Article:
In the News

August 23, 2017

California Museum Opens Long-Awaited Unity Center

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Link to California Museum info HERE:

In the summer of 1999, a wave of hate crimes washed across the United States. In Northern California, three synagogues in Sacramento were firebombed and two gay men in Redding were murdered in their home.

August 23, 2017

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By Lemor Abrams

SACRAMENTO (CBS13) — Oscar- and Grammy-award-winning rapper “Common” was on a tight schedule Tuesday, in an uncommon setting—the state Capitol.

“There’s a lot of progress being made,” he said.

Progress, he says, in pushing lawmakers to reform the state’s criminal justice system, just a day after drawing thousands to his free concert promoting the cause.

August 22, 2017

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When April's paternal nephews first came to live with her, one was two months old and the other was one-and-a-half years old. She had to fill out the paperwork necessary to retrieve the older boy from foster care, where he had been placed months earlier after being removed from his mother.

August 22, 2017

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Hip hop recording artist, actor, film producer and poet Common added his voice to the campaign to reform California’s juvenile justice system with the Imagine Justice concert at the Capitol Mall  on Monday, Aug. 21, and planned meetings with legislators and youth on Tuesday, Aug. 22.

August 18, 2017

By Jeffrey Selbin and Abbye Atkinson

Maria Rivera was a single mother raising two boys in Orange County when her youngest got into trouble. In 2008, he became one of tens of thousands of youth — disproportionately black and brown — who are referred annually into the state’s juvenile justice system, where he spent more than a year in detention.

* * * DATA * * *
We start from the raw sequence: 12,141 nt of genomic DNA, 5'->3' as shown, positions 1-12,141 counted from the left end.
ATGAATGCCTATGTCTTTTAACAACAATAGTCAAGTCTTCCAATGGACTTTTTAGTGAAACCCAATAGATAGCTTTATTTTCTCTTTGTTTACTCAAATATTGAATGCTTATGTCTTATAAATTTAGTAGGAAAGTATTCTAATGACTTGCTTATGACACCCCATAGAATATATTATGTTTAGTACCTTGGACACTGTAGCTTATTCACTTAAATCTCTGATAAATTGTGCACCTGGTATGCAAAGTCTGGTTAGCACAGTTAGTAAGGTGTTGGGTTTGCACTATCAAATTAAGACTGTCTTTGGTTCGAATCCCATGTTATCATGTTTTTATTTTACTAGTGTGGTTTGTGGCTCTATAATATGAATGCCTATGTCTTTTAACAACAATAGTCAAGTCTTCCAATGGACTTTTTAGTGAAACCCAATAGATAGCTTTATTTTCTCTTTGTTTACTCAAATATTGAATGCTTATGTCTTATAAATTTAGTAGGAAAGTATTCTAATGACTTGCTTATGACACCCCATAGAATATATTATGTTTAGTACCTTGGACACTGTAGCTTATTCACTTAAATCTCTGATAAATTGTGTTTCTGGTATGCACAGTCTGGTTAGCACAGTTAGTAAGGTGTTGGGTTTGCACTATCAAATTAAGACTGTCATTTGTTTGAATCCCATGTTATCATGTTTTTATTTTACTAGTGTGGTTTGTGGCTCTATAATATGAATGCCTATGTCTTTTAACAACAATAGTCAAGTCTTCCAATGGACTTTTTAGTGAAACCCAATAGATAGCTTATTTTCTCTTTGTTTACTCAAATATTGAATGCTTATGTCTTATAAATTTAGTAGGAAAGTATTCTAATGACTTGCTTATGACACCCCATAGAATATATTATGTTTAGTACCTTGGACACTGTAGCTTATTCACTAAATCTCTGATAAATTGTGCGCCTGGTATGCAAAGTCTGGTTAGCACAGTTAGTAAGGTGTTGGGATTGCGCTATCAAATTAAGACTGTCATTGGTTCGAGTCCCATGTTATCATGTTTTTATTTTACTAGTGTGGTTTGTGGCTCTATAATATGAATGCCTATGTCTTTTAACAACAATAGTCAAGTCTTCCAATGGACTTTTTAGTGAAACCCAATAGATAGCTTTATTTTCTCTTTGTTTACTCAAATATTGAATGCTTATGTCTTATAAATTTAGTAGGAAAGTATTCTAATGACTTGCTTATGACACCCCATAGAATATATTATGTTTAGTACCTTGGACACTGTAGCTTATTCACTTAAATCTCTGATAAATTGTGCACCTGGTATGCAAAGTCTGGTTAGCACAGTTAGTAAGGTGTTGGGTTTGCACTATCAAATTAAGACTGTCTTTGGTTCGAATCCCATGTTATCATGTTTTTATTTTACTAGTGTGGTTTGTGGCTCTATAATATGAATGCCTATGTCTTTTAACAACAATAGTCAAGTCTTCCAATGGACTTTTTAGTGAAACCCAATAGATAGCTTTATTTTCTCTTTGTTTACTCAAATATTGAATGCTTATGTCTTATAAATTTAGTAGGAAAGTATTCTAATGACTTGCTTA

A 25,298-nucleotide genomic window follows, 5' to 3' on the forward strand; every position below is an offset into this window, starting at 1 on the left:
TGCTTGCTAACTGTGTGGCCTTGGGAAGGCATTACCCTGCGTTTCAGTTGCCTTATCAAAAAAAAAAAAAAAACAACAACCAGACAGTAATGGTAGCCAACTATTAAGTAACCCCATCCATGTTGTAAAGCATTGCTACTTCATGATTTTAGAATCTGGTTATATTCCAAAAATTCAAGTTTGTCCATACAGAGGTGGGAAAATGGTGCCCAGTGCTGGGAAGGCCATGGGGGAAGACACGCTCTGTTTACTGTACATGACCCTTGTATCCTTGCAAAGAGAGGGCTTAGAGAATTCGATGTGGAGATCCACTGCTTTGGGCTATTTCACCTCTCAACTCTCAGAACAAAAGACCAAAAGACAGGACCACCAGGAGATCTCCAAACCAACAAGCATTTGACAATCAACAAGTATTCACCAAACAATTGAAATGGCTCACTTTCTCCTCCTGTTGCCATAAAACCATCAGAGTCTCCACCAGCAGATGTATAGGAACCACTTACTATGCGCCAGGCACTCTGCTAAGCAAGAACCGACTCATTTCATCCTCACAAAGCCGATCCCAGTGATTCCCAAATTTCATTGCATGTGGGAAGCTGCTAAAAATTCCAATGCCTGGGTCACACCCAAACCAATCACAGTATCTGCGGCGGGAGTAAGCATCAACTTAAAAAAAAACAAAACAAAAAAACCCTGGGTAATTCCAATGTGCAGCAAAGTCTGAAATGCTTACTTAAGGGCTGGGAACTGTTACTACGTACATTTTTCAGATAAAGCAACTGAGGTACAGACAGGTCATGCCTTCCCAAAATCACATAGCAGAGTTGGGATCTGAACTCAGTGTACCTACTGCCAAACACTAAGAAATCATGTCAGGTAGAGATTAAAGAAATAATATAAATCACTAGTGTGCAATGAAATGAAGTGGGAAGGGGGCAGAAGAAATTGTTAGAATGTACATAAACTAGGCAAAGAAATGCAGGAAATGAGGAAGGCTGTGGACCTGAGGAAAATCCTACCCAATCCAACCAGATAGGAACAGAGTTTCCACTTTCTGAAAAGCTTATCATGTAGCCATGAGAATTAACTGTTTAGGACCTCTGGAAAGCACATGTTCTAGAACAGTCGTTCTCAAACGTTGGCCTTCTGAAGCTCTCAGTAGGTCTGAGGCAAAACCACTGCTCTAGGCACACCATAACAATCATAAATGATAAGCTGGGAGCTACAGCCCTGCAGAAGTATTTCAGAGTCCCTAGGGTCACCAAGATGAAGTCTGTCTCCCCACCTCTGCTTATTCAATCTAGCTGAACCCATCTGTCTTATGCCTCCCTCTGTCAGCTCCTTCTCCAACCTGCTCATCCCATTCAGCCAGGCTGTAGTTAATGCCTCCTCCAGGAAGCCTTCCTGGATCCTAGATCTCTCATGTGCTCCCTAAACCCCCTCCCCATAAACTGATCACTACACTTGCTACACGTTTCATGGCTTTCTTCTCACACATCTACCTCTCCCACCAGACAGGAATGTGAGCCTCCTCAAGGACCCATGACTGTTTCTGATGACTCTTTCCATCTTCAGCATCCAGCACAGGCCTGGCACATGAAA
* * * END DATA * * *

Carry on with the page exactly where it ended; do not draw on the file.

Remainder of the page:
Then came the bills.

Ms. Rivera was charged $23.90 for every day her son was detained and $2,200 for his court-appointed lawyer. All told, Orange County said she owed more than $16,000.

August 17, 2017

Link to original story and photo HERE.

By Laurel Rosenhall

Inmates at the state prison in Lancaster got an unusual perk this spring: a private meeting with Gov. Jerry Brown’s top aide and a Grammy-award winning rapper.

August 16, 2017

By Stephen Magagnini

Calling it an antidote for hatred and bigotry that boiled over in Charlottesville, Va., Sacramento Mayor Darrell Steinberg and the California Museum announced the Aug. 26 opening of a permanent exhibition that celebrates diversity and understanding and stands against racism and other forms of discrimination.

August 15, 2017

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SACRAMENTO (CBS13) — At first glance, you might mistake this place for a college dorm.

Far from it. These cottages house foster kids, some under the age of 5, and many are teens who've never lived in a real home.

Here, at the Children's Receiving Home of Sacramento, they stay active, eat balanced meals, and receive counseling.

August 10, 2017

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The National Conference of State Legislatures (NCSL) on Aug. 6 named state Sen. Holly J. Mitchell (D-Los Angeles) to its national executive committee.

Mitchell, chair of the state Senate Budget and Fiscal Review Committee, has been involved with NCSL for more than 25 years, first at the staff level in welfare reform workgroups and later as an elected lawmaker. The new appointment is for a one-year term.

August 09, 2017

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By Shaya Tayefe Mohajer

LOS ANGELES — California’s juvenile prisons have long had a poor reputation as mere stops on the way to grown-up prisons, overcrowded places where reform or rehabilitation were rarely achieved.

That bad rep might help explain why most Californians voice some support for closing youth prisons, according to a recent survey commissioned by the California Endowment, a private health foundation.